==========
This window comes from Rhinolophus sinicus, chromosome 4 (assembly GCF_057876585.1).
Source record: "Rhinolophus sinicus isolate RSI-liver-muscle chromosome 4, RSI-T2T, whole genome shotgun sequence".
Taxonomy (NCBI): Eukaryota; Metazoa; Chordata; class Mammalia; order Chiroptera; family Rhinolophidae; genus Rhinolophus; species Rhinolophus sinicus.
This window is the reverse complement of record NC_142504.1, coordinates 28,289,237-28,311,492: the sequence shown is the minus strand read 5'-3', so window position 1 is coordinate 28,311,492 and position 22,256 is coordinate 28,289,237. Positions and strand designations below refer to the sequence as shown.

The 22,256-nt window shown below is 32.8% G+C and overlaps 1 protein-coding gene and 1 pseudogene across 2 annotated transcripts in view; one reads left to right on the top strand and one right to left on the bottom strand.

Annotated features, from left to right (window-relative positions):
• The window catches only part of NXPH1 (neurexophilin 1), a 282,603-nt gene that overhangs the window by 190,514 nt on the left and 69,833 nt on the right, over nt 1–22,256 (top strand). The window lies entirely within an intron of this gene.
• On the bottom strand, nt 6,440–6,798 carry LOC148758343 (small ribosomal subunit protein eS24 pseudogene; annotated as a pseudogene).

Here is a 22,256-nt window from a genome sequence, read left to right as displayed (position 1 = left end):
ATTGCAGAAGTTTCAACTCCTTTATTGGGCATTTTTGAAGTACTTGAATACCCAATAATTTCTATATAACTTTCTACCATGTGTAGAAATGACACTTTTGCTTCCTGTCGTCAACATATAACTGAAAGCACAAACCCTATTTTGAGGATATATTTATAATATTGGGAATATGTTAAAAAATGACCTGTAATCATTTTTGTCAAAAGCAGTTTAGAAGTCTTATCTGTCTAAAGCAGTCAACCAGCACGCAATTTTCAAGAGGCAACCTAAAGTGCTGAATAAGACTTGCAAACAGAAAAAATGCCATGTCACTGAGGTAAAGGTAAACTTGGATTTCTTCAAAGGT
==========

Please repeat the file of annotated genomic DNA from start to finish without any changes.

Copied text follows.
This window comes from Rhinolophus sinicus, chromosome 4 (assembly GCF_057876585.1).
Source record: "Rhinolophus sinicus isolate RSI-liver-muscle chromosome 4, RSI-T2T, whole genome shotgun sequence".
Taxonomy (NCBI): Eukaryota; Metazoa; Chordata; class Mammalia; order Chiroptera; family Rhinolophidae; genus Rhinolophus; species Rhinolophus sinicus.
This window is the reverse complement of record NC_142504.1, coordinates 28,289,237-28,311,492: the sequence shown is the minus strand read 5'-3', so window position 1 is coordinate 28,311,492 and position 22,256 is coordinate 28,289,237. Positions and strand designations below refer to the sequence as shown.

The 22,256-nt window shown below is 32.8% G+C and overlaps 1 protein-coding gene and 1 pseudogene across 2 annotated transcripts in view; one reads left to right on the top strand and one right to left on the bottom strand.

Annotated features, from left to right (window-relative positions):
• The window catches only part of NXPH1 (neurexophilin 1), a 282,603-nt gene that overhangs the window by 190,514 nt on the left and 69,833 nt on the right, over nt 1–22,256 (top strand). The window lies entirely within an intron of this gene.
• On the bottom strand, nt 6,440–6,798 carry LOC148758343 (small ribosomal subunit protein eS24 pseudogene; annotated as a pseudogene).

Here is a 22,256-nt window from a genome sequence, read left to right as displayed (position 1 = left end):
ATTGCAGAAGTTTCAACTCCTTTATTGGGCATTTTTGAAGTACTTGAATACCCAATAATTTCTATATAACTTTCTACCATGTGTAGAAATGACACTTTTGCTTCCTGTCGTCAACATATAACTGAAAGCACAAACCCTATTTTGAGGATATATTTATAATATTGGGAATATGTTAAAAAATGACCTGTAATCATTTTTGTCAAAAGCAGTTTAGAAGTCTTATCTGTCTAAAGCAGTCAACCAGCACGCAATTTTCAAGAGGCAACCTAAAGTGCTGAATAAGACTTGCAAACAGAAAAAATGCCATGTCACTGAGGTAAAGGTAAACTTGGATTTCTTCAAAGGT